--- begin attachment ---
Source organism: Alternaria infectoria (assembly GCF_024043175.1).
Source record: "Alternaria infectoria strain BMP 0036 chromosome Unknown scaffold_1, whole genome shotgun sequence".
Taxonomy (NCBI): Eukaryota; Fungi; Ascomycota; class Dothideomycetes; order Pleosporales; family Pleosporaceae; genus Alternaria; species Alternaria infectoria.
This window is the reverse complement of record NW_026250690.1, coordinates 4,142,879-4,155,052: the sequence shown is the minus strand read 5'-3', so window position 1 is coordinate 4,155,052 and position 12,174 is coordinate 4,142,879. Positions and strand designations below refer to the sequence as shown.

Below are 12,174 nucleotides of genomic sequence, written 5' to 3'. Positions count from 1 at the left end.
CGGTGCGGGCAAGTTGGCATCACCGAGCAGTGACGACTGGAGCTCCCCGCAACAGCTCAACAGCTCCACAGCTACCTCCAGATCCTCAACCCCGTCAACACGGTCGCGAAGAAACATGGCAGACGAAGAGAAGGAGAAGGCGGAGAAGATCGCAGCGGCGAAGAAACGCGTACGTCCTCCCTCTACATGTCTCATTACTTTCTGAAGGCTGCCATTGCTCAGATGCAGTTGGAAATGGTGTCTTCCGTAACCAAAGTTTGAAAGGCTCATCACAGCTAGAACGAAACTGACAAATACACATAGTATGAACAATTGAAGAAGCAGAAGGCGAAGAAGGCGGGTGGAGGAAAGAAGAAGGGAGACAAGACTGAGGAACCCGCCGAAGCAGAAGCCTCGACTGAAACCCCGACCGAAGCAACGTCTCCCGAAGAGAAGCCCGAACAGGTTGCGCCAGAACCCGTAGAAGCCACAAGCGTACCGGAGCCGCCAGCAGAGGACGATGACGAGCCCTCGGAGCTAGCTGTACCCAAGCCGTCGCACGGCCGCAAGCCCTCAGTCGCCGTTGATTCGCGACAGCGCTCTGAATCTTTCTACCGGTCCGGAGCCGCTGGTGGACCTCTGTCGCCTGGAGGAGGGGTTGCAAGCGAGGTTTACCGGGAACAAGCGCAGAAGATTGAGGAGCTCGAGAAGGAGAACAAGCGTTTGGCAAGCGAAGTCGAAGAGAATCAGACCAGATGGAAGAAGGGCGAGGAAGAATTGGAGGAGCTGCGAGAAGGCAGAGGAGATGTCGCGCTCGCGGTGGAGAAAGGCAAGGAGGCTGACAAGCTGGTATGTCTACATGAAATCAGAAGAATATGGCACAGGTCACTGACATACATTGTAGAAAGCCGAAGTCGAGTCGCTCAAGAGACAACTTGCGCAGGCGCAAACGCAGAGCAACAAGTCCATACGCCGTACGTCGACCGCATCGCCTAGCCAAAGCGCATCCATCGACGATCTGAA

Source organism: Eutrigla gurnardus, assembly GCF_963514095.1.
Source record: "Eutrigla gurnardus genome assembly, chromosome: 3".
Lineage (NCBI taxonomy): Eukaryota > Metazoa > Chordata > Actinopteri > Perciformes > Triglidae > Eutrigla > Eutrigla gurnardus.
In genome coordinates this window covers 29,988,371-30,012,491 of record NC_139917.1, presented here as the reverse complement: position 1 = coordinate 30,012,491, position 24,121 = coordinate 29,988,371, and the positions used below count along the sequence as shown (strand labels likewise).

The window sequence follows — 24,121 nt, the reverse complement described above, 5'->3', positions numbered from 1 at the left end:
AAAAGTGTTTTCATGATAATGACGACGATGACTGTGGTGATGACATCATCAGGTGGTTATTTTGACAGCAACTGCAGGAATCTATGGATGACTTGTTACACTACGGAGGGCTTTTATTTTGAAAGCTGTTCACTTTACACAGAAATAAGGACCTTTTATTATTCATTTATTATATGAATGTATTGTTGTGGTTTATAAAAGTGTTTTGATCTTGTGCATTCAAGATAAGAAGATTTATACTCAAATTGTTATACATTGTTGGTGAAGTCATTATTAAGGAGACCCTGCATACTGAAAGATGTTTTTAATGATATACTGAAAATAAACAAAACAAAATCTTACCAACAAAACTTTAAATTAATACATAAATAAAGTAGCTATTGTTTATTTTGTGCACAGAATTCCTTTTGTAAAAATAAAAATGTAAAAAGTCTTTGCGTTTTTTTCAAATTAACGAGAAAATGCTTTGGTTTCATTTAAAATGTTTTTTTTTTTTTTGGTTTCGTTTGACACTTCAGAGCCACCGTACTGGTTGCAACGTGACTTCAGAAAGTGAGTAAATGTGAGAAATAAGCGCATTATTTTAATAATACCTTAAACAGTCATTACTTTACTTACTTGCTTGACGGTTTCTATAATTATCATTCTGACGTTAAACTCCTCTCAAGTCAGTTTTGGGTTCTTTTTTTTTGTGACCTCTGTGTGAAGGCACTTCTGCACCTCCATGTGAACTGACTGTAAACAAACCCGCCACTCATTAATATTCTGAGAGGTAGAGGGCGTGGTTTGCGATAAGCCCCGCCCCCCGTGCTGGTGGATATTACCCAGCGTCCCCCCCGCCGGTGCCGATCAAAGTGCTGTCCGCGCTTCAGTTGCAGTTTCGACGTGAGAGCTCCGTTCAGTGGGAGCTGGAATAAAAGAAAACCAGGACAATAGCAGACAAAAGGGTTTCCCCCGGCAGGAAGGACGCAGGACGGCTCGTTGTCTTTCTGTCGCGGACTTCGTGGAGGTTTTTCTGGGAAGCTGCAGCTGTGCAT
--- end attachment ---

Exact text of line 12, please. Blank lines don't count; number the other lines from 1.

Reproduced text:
AAAAGTGTTTTCATGATAATGACGACGATGACTGTGGTGATGACATCATCAGGTGGTTATTTTGACAGCAACTGCAGGAATCTATGGATGACTTGTTACACTACGGAGGGCTTTTATTTTGAAAGCTGTTCACTTTACACAGAAATAAGGACCTTTTATTATTCATTTATTATATGAATGTATTGTTGTGGTTTATAAAAGTGTTTTGATCTTGTGCATTCAAGATAAGAAGATTTATACTCAAATTGTTATACATTGTTGGTGAAGTCATTATTAAGGAGACCCTGCATACTGAAAGATGTTTTTAATGATATACTGAAAATAAACAAAACAAAATCTTACCAACAAAACTTTAAATTAATACATAAATAAAGTAGCTATTGTTTATTTTGTGCACAGAATTCCTTTTGTAAAAATAAAAATGTAAAAAGTCTTTGCGTTTTTTTCAAATTAACGAGAAAATGCTTTGGTTTCATTTAAAATGTTTTTTTTTTTTTTGGTTTCGTTTGACACTTCAGAGCCACCGTACTGGTTGCAACGTGACTTCAGAAAGTGAGTAAATGTGAGAAATAAGCGCATTATTTTAATAATACCTTAAACAGTCATTACTTTACTTACTTGCTTGACGGTTTCTATAATTATCATTCTGACGTTAAACTCCTCTCAAGTCAGTTTTGGGTTCTTTTTTTTTGTGACCTCTGTGTGAAGGCACTTCTGCACCTCCATGTGAACTGACTGTAAACAAACCCGCCACTCATTAATATTCTGAGAGGTAGAGGGCGTGGTTTGCGATAAGCCCCGCCCCCCGTGCTGGTGGATATTACCCAGCGTCCCCCCCGCCGGTGCCGATCAAAGTGCTGTCCGCGCTTCAGTTGCAGTTTCGACGTGAGAGCTCCGTTCAGTGGGAGCTGGAATAAAAGAAAACCAGGACAATAGCAGACAAAAGGGTTTCCCCCGGCAGGAAGGACGCAGGACGGCTCGTTGTCTTTCTGTCGCGGACTTCGTGGAGGTTTTTCTGGGAAGCTGCAGCTGTGCAT